Steve Jobs is dead. He was just 7 years old when Uganda became Independent in 1962. His story is better known now than the country where am writing from. Yesterday on the Hot Seat, the evening talk show on KFM where I sit every now and then, we hosted a discussion on Uganda’s upcoming Independence Day anniversary, especially its golden Jubilee next year. Currently Uganda is in the headwinds of a political and economic crisis. It’s both a hopeful and frightening time. Earlier on in the day I posted a question on my Facebook page (from my Mac Book shhh). It asked what would Uganda look in the next 45 years? I did not know then that Steve Jobs had hours to live. I just heard this morning that Palo Alto police had been placed on alert though. My wife and me jogged past his house on my first visit in March 2010 (and saw Sergey Brin at Coupa Café, all in the same day). And after a year at Stanford, I know a lot of people who will mark his passing with the greatest of sorrows.
If for Jobs the man the lights may have gone out; Jobs the idea is a proposition that comes alive every time one of the devises he championed are turned on.
Its difficult to grow a country as our experience has shown. It’s a painful process of experimentation we now know. But there are reasons to be hopeful, not because in the process of scattering the seeds of our efforts across time we expect that a Steve Jobs would emerge. Uganda has tones of talent that’s true.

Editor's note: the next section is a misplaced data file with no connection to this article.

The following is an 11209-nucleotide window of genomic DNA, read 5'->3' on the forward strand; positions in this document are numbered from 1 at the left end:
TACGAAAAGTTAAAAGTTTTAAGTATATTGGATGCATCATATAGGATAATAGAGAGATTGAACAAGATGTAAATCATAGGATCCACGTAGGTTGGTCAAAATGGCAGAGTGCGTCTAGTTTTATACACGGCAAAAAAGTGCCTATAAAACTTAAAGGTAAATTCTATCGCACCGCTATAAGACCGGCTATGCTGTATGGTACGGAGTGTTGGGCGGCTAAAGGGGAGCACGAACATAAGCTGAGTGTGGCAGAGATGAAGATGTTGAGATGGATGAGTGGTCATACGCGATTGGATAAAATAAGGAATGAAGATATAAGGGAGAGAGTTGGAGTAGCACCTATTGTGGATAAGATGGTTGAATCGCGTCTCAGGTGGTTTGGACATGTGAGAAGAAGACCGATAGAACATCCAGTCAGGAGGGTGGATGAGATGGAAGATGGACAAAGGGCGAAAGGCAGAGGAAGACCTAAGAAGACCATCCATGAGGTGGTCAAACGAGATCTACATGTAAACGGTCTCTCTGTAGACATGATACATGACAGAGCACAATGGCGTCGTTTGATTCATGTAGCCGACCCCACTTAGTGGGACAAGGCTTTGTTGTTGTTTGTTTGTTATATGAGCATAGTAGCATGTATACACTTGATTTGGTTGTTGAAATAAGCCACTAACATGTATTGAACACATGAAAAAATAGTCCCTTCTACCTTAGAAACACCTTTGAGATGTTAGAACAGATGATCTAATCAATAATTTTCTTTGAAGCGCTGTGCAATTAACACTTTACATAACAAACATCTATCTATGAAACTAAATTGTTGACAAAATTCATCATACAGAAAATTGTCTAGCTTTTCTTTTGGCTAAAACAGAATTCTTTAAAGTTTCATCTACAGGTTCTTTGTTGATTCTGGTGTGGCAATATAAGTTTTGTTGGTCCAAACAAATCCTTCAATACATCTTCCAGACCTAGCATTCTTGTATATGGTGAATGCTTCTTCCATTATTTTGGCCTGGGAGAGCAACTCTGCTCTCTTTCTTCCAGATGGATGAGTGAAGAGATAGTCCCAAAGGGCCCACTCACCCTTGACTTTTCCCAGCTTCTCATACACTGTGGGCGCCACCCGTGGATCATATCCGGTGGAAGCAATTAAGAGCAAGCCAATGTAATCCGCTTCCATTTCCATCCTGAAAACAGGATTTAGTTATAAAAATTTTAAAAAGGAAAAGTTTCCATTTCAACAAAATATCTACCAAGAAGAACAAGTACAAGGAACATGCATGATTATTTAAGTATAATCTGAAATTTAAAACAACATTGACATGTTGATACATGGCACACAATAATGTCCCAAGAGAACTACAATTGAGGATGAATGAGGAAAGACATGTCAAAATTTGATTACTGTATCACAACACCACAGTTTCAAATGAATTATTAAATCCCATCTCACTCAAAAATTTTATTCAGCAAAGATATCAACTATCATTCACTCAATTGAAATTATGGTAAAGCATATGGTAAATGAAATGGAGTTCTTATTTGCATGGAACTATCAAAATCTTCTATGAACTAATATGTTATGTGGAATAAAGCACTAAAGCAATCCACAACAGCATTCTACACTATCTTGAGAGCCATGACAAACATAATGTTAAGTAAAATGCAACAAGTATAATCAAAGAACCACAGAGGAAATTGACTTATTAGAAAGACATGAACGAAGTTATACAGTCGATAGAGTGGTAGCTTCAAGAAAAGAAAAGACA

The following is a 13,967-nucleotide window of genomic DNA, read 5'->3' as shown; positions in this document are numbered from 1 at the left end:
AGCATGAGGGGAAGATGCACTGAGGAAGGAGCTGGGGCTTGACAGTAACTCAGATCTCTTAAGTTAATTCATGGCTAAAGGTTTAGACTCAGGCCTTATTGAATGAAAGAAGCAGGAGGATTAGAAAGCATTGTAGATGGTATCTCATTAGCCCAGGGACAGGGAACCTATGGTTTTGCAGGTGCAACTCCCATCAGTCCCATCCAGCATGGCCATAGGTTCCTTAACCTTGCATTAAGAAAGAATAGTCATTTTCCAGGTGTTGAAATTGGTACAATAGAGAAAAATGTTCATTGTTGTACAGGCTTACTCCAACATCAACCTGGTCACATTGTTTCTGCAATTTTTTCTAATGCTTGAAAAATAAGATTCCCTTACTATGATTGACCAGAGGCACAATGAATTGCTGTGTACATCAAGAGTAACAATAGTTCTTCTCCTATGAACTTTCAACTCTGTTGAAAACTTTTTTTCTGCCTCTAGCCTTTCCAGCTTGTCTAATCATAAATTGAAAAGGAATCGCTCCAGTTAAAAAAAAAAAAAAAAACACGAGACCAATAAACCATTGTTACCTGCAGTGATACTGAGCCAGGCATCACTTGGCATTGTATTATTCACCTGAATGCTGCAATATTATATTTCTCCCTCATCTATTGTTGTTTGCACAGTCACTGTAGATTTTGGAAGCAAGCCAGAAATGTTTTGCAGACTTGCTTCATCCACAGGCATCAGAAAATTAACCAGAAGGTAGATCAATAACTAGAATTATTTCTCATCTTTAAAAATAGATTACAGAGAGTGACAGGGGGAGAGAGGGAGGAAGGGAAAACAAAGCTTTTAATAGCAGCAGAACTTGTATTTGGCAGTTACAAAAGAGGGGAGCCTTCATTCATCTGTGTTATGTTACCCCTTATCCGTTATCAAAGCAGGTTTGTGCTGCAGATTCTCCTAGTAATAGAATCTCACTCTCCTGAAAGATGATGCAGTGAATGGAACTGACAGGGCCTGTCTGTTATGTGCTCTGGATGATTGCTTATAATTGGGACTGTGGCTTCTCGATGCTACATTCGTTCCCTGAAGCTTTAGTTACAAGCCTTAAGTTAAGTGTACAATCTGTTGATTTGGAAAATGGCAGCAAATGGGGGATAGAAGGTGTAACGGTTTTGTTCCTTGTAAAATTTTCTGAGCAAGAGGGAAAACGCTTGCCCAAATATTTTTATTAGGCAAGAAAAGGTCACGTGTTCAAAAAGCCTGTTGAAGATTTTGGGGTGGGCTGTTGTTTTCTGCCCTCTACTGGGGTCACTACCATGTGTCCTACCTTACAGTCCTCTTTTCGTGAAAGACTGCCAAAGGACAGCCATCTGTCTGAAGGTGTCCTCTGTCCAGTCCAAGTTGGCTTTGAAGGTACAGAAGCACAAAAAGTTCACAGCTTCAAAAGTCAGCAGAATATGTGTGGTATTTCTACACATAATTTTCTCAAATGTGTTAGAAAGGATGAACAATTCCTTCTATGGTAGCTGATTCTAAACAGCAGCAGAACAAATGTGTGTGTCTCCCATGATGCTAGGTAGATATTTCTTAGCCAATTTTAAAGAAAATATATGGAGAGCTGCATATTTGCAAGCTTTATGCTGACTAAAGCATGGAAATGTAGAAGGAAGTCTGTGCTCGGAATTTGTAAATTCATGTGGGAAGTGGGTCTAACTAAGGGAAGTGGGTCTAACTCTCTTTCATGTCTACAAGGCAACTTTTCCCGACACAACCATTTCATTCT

There are folks like Frederick Balagadde above. That picture was taken on graduation day at Stanford this year. Fred as we know him is building intelligent diagnostics.
The choice can never be that revolution today is limited to killing to build anymore. Tomorrows revolutionaries will see changing the world hopefully sitted before their laptops daring to dream.
But for other reasons; we have the youngest population in the world, we live in the cusp of technology, and our world probably won’t survive without a great lot of innovation. I had woken up to post some analysis on where Uganda may head in building a society of conscience, and a better social and political culture, now I am both saddened and lifted by news of Jobs. The next 50 years may not be a straight shot but it belongs to millions of young Ugandans living in a world where you can build a global company from your garage, and do it with a Mac book not in Silicon Valley but somewhere in Katanga.
Thank you Steve Jobs and over to you Katangese.